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October 21, 2016
  • US wheat futures remained largely unchanged this week with nothing happening to cause a major move in the market. While strong exports in line ith market expecatations helped, large world supplies continue to weigh. Chicago wheat futures fell 6 cents this week to $4.21 per bushel on a short covering bounce. Kansas City wheat futures rose 4 cents this week to $4.22 per bushel on strong exports. Minneapolis wheat futures closed even with the end of last week at $5.29 per bushel. Corn futures remained largely unchanged compared to last Friday, falling 1 cent to $3.53 per bushel. Soybean futures rose on strong export demand from China, rising 20 cents over last week to $9.83 per bushel.
  • Weekly European wheat exports fell to their lowest level this marketing year on tight supplies.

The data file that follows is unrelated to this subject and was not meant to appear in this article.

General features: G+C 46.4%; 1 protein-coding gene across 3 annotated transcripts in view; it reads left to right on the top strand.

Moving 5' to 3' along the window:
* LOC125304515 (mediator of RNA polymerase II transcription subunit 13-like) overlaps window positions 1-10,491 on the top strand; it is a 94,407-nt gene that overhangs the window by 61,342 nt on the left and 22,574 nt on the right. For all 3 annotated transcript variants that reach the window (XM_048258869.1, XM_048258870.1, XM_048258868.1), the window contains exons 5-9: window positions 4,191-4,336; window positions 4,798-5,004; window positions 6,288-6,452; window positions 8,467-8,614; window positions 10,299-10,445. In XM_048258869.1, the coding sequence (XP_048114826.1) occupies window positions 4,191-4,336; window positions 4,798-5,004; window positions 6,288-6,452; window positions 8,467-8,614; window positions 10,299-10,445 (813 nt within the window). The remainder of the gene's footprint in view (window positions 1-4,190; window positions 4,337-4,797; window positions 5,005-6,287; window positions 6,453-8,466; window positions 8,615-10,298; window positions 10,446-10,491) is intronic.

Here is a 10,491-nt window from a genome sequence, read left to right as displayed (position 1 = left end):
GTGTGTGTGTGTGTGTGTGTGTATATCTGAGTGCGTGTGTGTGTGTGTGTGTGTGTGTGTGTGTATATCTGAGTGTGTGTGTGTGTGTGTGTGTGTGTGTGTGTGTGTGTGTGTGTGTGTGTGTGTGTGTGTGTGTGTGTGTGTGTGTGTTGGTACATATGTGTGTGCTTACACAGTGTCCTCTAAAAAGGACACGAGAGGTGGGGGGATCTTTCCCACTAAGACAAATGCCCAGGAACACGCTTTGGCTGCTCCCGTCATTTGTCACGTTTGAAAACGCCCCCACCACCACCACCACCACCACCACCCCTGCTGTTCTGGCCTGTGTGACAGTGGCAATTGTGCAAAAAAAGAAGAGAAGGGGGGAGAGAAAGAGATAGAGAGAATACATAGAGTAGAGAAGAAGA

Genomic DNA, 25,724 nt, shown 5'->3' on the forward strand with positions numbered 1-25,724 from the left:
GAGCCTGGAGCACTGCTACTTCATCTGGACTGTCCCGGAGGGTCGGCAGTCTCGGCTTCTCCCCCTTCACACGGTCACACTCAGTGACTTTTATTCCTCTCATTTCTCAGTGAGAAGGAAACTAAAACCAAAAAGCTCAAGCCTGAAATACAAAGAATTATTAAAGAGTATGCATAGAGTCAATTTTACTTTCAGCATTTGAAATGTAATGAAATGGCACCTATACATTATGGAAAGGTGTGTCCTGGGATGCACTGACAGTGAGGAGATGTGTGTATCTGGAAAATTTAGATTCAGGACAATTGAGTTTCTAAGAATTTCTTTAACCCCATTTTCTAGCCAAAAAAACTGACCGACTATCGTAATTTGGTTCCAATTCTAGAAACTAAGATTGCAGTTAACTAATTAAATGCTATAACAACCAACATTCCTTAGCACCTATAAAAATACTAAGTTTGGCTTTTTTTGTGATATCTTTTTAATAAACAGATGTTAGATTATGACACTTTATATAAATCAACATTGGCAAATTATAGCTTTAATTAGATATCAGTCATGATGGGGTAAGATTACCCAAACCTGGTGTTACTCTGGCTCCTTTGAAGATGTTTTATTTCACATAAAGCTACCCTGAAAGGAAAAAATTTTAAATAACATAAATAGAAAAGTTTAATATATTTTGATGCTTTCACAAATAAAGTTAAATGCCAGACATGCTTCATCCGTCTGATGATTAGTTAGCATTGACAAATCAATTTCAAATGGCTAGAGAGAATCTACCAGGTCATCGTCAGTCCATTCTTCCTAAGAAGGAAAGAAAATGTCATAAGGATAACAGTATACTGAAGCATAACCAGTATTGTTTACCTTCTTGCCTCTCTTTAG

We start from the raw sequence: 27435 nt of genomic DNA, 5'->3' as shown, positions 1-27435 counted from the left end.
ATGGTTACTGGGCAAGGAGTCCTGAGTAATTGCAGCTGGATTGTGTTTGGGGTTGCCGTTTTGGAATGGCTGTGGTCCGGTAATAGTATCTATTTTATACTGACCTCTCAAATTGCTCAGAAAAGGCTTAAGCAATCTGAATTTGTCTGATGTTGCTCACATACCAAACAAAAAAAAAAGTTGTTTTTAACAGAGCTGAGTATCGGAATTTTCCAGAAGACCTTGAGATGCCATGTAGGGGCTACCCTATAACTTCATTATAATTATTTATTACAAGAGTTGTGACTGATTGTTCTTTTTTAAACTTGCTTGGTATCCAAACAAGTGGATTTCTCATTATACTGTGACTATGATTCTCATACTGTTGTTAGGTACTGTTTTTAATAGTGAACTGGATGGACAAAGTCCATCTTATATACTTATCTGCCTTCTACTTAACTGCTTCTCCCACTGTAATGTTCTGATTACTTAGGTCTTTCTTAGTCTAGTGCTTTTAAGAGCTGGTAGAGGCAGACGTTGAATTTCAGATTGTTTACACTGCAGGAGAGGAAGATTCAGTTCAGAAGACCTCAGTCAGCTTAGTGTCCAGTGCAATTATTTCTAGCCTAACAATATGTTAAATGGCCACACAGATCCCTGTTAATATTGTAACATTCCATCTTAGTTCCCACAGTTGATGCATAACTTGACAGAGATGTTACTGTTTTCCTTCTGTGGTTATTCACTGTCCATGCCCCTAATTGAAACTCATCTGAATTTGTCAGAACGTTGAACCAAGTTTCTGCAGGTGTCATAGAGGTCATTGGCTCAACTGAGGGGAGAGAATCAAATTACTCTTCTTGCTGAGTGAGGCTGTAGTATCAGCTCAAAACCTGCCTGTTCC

• Export from Ukraine and Russia continue at a pace ahead of last year.
  • Rain in Brazil is raising concerns that the quality of this year's wheat crop will be poor.
  • Snowfall across Western Canada has delayed the wheat harvest in the region as farmers wait and hope for fields to dry out. Farmers still need to harvest 20 percent of their acres. The snow, combined with earlier rains, is raising quality concerns.
  • Dry conditions in the US Southern Plains are threatening the recently planted HRW crop.
  • India recently purchased 400.0 TMT of Ukrainian wheat, bringing the total purchased so far this year to 1.5 MMT. Two poor crops in a row in India have led to the highest imports by the county in a decade, with some analysts believing it could buy as much as 5.0 MMT.
  • The Baltic Dry Index closed at 849, down from 885 last week, on weak econmic news.
  • The US Dollar Index closed at 98.63, up from 98.06, on expectations of higher interest rates.

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